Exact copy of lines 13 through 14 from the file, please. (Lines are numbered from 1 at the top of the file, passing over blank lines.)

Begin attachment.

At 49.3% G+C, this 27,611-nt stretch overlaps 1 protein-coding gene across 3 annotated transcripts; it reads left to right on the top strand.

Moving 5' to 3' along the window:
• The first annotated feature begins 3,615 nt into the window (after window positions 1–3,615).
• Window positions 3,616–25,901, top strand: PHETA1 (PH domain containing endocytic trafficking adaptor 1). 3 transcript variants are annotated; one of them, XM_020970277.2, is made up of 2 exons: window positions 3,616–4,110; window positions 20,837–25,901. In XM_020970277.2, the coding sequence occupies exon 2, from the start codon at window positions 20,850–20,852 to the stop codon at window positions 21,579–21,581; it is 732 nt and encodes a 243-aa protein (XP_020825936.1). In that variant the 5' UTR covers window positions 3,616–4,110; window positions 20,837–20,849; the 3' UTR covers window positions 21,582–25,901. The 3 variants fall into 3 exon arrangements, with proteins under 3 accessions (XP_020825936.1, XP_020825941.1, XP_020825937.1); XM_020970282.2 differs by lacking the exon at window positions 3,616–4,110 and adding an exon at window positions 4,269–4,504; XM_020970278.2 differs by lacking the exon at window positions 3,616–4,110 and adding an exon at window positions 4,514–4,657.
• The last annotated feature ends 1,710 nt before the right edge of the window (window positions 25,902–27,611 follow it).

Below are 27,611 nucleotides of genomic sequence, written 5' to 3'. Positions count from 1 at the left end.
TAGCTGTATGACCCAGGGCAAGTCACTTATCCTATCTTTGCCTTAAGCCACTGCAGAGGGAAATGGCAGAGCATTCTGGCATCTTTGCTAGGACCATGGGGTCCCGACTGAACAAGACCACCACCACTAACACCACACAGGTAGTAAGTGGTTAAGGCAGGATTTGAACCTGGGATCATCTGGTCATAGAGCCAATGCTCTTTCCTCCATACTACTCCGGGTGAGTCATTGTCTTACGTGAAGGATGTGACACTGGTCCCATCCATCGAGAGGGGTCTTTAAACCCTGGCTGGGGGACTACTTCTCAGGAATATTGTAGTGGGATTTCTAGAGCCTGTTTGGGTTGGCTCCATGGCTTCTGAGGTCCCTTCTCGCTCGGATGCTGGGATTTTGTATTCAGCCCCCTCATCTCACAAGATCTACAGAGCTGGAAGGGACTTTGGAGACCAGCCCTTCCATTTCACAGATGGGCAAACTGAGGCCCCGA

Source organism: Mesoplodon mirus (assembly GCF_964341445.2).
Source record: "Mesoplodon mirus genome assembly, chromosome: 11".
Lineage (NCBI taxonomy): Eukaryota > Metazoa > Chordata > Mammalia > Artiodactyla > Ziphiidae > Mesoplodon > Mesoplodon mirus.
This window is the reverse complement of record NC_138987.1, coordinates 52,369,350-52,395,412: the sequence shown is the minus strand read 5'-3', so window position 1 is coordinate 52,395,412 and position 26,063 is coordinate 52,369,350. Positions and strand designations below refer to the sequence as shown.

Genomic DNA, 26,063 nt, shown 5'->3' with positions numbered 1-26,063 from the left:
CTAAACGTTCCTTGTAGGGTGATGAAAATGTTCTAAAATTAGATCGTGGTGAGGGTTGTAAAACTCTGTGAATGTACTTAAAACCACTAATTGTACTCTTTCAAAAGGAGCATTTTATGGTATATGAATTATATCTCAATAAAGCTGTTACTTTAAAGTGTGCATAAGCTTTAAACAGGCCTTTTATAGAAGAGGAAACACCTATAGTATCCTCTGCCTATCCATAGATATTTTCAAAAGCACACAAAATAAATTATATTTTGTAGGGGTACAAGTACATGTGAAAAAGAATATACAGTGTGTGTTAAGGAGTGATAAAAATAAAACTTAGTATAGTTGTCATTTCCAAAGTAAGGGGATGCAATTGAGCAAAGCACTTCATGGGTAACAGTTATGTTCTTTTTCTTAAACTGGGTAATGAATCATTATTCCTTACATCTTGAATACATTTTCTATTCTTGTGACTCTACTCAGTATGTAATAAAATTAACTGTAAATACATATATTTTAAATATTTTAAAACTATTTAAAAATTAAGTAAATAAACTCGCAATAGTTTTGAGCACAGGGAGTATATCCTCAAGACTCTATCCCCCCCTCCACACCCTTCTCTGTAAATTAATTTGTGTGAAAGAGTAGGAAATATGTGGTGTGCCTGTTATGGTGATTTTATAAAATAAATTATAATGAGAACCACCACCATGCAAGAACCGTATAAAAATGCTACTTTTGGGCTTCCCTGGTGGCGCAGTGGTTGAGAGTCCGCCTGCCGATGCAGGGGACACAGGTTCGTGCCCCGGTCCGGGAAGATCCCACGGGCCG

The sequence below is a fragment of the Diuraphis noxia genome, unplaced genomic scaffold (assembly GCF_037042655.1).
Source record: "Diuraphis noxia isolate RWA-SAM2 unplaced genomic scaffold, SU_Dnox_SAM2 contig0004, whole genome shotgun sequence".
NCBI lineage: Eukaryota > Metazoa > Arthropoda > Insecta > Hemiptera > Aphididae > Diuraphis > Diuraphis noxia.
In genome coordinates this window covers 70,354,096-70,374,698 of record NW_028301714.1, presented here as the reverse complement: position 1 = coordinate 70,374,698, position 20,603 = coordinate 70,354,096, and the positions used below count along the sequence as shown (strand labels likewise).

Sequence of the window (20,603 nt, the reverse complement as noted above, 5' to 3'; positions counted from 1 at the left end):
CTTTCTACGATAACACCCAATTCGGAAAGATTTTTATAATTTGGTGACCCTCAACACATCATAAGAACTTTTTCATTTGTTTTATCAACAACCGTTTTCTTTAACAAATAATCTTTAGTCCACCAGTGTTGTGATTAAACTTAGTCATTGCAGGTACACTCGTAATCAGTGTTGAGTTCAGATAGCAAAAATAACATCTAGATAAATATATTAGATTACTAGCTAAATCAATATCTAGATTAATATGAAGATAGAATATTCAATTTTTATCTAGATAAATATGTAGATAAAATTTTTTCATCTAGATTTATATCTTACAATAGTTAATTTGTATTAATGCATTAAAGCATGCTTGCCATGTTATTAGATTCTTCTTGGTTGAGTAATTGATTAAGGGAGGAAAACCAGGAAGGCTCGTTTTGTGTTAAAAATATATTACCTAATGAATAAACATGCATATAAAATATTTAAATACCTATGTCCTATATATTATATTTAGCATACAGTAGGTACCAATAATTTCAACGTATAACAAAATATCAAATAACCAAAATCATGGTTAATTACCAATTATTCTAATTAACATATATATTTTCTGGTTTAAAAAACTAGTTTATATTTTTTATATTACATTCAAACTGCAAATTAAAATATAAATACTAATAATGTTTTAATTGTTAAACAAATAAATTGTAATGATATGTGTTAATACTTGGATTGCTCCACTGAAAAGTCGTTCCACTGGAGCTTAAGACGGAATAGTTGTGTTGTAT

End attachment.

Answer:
CTAAACGTTCCTTGTAGGGTGATGAAAATGTTCTAAAATTAGATCGTGGTGAGGGTTGTAAAACTCTGTGAATGTACTTAAAACCACTAATTGTACTCTTTCAAAAGGAGCATTTTATGGTATATGAATTATATCTCAATAAAGCTGTTACTTTAAAGTGTGCATAAGCTTTAAACAGGCCTTTTATAGAAGAGGAAACACCTATAGTATCCTCTGCCTATCCATAGATATTTTCAAAAGCACACAAAATAAATTATATTTTGTAGGGGTACAAGTACATGTGAAAAAGAATATACAGTGTGTGTTAAGGAGTGATAAAAATAAAACTTAGTATAGTTGTCATTTCCAAAGTAAGGGGATGCAATTGAGCAAAGCACTTCATGGGTAACAGTTATGTTCTTTTTCTTAAACTGGGTAATGAATCATTATTCCTTACATCTTGAATACATTTTCTATTCTTGTGACTCTACTCAGTATGTAATAAAATTAACTGTAAATACATATATTTTAAATATTTTAAAACTATTTAAAAATTAAGTAAATAAACTCGCAATAGTTTTGAGCACAGGGAGTATATCCTCAAGACTCTATCCCCCCCTCCACACCCTTCTCTGTAAATTAATTTGTGTGAAAGAGTAGGAAATATGTGGTGTGCCTGTTATGGTGATTTTATAAAATAAATTATAATGAGAACCACCACCATGCAAGAACCGTATAAAAATGCTACTTTTGGGCTTCCCTGGTGGCGCAGTGGTTGAGAGTCCGCCTGCCGATGCAGGGGACACAGGTTCGTGCCCCGGTCCGGGAAGATCCCACGGGCCG

The sequence below is a fragment of the Diuraphis noxia genome, unplaced genomic scaffold (assembly GCF_037042655.1).